Just the two goals and one from a Frenchman, Thierry Henry curling his shot inside the post after 69 minutes. But how the Arsenal entourage would have loved it to have come from his compatriot Patrick Vieira.
But there was as much chance of that as the Diamonds buying the Gunners' hugely influential midfielder, who was not among the 19 players listed on the team sheet before this match. It begged the question: if he was not in Northamptonshire for this friendly, was he, perhaps, in talks with Real Madrid, negotiating a Spanish transfer? His manager, Arsène Wenger, reiterated after the match that he was staying put.
However, Vieira was not the only absentee for this match against the newest member of the Football League. Indeed, Wenger could virtually have fielded a whole team from those who were not present. The summer's new acquisitions, for starters, were not involved – all £21m worth of Giovanni van Bronckhorst, Francis Jeffers and Richard Wright – let alone Sol Campbell.
This was not North London but it is north of the capital and Wenger clearly was not going to take a risk either with his fitness or that Campbell might face the wrath of any expatriate Tottenham fans wandering in to Nene Park.
But then add in the missing Robert Pires, Nwankwo Kanu, Ashley Cole, Silvinho and you realise what strength Arsenal have in depth. At the same time the fear of losing Vieira – even for extravagant sums – also reveals how fragile their team is.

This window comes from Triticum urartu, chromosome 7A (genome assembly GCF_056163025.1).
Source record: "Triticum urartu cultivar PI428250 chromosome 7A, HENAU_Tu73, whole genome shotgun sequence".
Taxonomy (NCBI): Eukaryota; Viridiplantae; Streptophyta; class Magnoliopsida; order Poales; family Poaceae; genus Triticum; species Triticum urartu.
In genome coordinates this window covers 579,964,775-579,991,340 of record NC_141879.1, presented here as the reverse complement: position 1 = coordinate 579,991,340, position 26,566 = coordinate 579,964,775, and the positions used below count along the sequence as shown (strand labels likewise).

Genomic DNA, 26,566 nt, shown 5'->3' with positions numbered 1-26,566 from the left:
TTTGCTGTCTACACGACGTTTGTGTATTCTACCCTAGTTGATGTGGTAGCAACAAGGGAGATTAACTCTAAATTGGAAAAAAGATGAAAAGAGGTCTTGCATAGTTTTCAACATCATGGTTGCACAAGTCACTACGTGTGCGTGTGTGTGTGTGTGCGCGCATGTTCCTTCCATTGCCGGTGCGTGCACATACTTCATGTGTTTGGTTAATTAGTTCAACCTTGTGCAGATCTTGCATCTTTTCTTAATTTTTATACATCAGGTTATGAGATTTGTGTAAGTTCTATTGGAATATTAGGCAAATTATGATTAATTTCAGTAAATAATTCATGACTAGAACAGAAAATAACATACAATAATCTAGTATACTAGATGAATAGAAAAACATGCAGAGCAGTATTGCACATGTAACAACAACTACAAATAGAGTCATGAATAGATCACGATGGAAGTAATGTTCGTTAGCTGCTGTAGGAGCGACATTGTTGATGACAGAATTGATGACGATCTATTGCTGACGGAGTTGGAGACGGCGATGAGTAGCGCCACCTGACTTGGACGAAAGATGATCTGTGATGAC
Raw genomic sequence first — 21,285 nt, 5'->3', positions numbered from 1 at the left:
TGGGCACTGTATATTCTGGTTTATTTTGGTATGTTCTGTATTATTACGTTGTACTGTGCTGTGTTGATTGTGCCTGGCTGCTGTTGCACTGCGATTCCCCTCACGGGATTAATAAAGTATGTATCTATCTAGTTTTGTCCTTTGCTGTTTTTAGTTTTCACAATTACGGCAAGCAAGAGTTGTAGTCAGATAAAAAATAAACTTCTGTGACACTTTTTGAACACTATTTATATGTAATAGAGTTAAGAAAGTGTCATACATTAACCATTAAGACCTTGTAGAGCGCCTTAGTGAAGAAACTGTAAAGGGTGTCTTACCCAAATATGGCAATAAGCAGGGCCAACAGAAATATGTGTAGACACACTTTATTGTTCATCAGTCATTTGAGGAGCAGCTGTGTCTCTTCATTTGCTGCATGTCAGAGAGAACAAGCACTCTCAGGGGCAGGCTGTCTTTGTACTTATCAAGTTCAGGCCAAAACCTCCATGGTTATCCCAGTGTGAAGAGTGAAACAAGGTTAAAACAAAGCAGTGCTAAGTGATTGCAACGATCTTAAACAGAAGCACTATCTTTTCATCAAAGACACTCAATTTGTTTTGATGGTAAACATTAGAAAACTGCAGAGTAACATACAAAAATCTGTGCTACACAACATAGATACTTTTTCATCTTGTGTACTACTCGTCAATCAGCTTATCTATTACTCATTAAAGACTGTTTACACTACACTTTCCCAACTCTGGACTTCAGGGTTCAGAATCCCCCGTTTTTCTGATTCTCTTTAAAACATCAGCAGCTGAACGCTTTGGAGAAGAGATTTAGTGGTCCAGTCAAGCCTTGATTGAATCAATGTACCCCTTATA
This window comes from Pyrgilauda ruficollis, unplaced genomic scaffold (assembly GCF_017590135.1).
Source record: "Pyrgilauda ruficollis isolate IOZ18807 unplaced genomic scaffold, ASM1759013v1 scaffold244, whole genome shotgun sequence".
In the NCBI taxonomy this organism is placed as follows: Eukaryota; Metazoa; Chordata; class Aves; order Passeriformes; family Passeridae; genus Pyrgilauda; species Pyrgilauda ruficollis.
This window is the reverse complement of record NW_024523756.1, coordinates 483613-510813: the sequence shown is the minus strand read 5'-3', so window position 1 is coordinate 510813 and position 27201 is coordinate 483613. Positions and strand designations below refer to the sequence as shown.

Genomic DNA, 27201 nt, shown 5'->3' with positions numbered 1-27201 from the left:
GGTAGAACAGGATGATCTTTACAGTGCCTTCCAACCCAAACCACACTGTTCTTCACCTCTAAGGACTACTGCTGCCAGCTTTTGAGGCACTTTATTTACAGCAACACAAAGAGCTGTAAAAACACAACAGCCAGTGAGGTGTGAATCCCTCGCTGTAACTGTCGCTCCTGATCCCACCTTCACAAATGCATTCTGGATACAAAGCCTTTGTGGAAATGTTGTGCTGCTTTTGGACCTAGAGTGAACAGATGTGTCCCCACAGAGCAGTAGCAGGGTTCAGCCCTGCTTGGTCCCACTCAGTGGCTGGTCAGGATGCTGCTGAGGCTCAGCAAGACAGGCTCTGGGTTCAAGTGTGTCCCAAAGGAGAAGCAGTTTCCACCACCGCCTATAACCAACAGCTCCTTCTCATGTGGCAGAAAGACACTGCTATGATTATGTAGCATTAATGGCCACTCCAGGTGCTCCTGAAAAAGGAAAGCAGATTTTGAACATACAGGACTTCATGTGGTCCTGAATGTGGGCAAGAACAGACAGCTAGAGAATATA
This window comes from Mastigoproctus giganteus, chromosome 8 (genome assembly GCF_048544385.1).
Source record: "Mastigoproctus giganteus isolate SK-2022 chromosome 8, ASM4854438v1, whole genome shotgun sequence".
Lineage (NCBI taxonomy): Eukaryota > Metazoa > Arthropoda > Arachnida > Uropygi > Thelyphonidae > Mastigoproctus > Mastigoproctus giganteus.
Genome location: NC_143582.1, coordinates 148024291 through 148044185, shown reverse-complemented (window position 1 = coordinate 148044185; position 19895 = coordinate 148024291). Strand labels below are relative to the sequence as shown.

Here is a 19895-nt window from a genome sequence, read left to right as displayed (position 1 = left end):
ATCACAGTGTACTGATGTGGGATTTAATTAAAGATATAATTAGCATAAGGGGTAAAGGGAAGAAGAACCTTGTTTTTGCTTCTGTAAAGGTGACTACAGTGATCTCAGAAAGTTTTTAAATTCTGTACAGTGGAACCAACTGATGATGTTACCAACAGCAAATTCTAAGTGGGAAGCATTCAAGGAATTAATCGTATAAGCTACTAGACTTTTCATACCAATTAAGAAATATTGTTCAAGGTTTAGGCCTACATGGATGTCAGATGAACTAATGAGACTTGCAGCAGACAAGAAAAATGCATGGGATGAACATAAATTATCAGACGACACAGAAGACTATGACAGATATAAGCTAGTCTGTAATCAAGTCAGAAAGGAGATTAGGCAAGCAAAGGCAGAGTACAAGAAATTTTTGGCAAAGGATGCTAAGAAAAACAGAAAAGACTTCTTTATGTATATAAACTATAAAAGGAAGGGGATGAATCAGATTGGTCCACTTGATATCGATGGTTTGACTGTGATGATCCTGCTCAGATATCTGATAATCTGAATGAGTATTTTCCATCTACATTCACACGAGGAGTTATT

Arsenal finished last season second in both the Premiership and the FA Cup and it was a campaign marked by an inability to take their chances when presented. The Cup final against Liverpool proved that frailty time and again.
Henry was the main culprit on that May afternoon but for his performance then, read Dennis Bergkamp here. The Dutchman, whose goal contribution to Arsenal has gently been receding over the last three seasons, had more than one chance to shake off the summer rust, four weeks before the Premiership begins.
On half-time, Matthew Upson found Bergkamp but his shot was headed off the line by Paul Underwood. He also let another chance slip by after just 12 minutes. The substitute Moritz Volz showed him how it should be done with a good finish three minutes from the end.
Meanwhile, Diamonds, managed by the former Gunner Brian Talbot, stood by and watched. Or at least until the 29th minute when Shaun Carey hit a rising shot over the bar. For a team financed by the founder of Dr Martens, that could have been a real shot in the arm for the new boys and a much-needed kick-start for the visitors.Reuse content